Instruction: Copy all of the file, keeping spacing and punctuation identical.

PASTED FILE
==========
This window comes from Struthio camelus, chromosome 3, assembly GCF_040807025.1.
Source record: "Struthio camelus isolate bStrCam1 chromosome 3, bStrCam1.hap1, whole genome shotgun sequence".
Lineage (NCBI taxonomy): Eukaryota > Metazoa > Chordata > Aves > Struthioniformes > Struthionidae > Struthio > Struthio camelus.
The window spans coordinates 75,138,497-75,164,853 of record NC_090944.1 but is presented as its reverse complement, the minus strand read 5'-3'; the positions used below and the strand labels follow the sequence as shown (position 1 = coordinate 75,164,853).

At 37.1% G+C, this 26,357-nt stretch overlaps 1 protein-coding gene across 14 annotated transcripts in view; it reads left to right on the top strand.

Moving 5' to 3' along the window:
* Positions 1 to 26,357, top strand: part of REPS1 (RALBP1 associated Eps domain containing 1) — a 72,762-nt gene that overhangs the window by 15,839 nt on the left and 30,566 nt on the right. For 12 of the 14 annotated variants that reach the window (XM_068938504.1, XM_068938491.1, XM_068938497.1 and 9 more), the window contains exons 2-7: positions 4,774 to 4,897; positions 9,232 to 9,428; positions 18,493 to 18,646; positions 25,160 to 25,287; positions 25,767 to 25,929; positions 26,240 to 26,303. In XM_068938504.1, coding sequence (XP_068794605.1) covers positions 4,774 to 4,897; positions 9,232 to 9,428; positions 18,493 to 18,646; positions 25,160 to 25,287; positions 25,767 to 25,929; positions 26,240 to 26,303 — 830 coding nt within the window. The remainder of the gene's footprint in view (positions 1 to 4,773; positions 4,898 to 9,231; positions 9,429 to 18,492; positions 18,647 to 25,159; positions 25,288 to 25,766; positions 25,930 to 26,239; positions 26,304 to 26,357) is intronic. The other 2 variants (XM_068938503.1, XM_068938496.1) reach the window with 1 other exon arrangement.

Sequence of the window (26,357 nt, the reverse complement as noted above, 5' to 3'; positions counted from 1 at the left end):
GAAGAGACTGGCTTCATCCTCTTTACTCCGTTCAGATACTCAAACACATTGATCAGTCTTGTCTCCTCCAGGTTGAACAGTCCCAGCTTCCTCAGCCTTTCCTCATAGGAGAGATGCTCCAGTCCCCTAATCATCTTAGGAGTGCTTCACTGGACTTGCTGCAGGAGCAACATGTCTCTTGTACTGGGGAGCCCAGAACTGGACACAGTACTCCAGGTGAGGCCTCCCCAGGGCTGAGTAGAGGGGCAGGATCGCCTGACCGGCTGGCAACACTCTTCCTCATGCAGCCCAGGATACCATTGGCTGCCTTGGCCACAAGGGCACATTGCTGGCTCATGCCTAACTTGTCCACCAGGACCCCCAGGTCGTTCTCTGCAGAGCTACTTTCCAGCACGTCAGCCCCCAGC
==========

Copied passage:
This window comes from Struthio camelus, chromosome 3, assembly GCF_040807025.1.
Source record: "Struthio camelus isolate bStrCam1 chromosome 3, bStrCam1.hap1, whole genome shotgun sequence".
Lineage (NCBI taxonomy): Eukaryota > Metazoa > Chordata > Aves > Struthioniformes > Struthionidae > Struthio > Struthio camelus.
The window spans coordinates 75,138,497-75,164,853 of record NC_090944.1 but is presented as its reverse complement, the minus strand read 5'-3'; the positions used below and the strand labels follow the sequence as shown (position 1 = coordinate 75,164,853).

At 37.1% G+C, this 26,357-nt stretch overlaps 1 protein-coding gene across 14 annotated transcripts in view; it reads left to right on the top strand.

Moving 5' to 3' along the window:
* Positions 1 to 26,357, top strand: part of REPS1 (RALBP1 associated Eps domain containing 1) — a 72,762-nt gene that overhangs the window by 15,839 nt on the left and 30,566 nt on the right. For 12 of the 14 annotated variants that reach the window (XM_068938504.1, XM_068938491.1, XM_068938497.1 and 9 more), the window contains exons 2-7: positions 4,774 to 4,897; positions 9,232 to 9,428; positions 18,493 to 18,646; positions 25,160 to 25,287; positions 25,767 to 25,929; positions 26,240 to 26,303. In XM_068938504.1, coding sequence (XP_068794605.1) covers positions 4,774 to 4,897; positions 9,232 to 9,428; positions 18,493 to 18,646; positions 25,160 to 25,287; positions 25,767 to 25,929; positions 26,240 to 26,303 — 830 coding nt within the window. The remainder of the gene's footprint in view (positions 1 to 4,773; positions 4,898 to 9,231; positions 9,429 to 18,492; positions 18,647 to 25,159; positions 25,288 to 25,766; positions 25,930 to 26,239; positions 26,304 to 26,357) is intronic. The other 2 variants (XM_068938503.1, XM_068938496.1) reach the window with 1 other exon arrangement.

Sequence of the window (26,357 nt, the reverse complement as noted above, 5' to 3'; positions counted from 1 at the left end):
GAAGAGACTGGCTTCATCCTCTTTACTCCGTTCAGATACTCAAACACATTGATCAGTCTTGTCTCCTCCAGGTTGAACAGTCCCAGCTTCCTCAGCCTTTCCTCATAGGAGAGATGCTCCAGTCCCCTAATCATCTTAGGAGTGCTTCACTGGACTTGCTGCAGGAGCAACATGTCTCTTGTACTGGGGAGCCCAGAACTGGACACAGTACTCCAGGTGAGGCCTCCCCAGGGCTGAGTAGAGGGGCAGGATCGCCTGACCGGCTGGCAACACTCTTCCTCATGCAGCCCAGGATACCATTGGCTGCCTTGGCCACAAGGGCACATTGCTGGCTCATGCCTAACTTGTCCACCAGGACCCCCAGGTCGTTCTCTGCAGAGCTACTTTCCAGCACGTCAGCCCCCAGC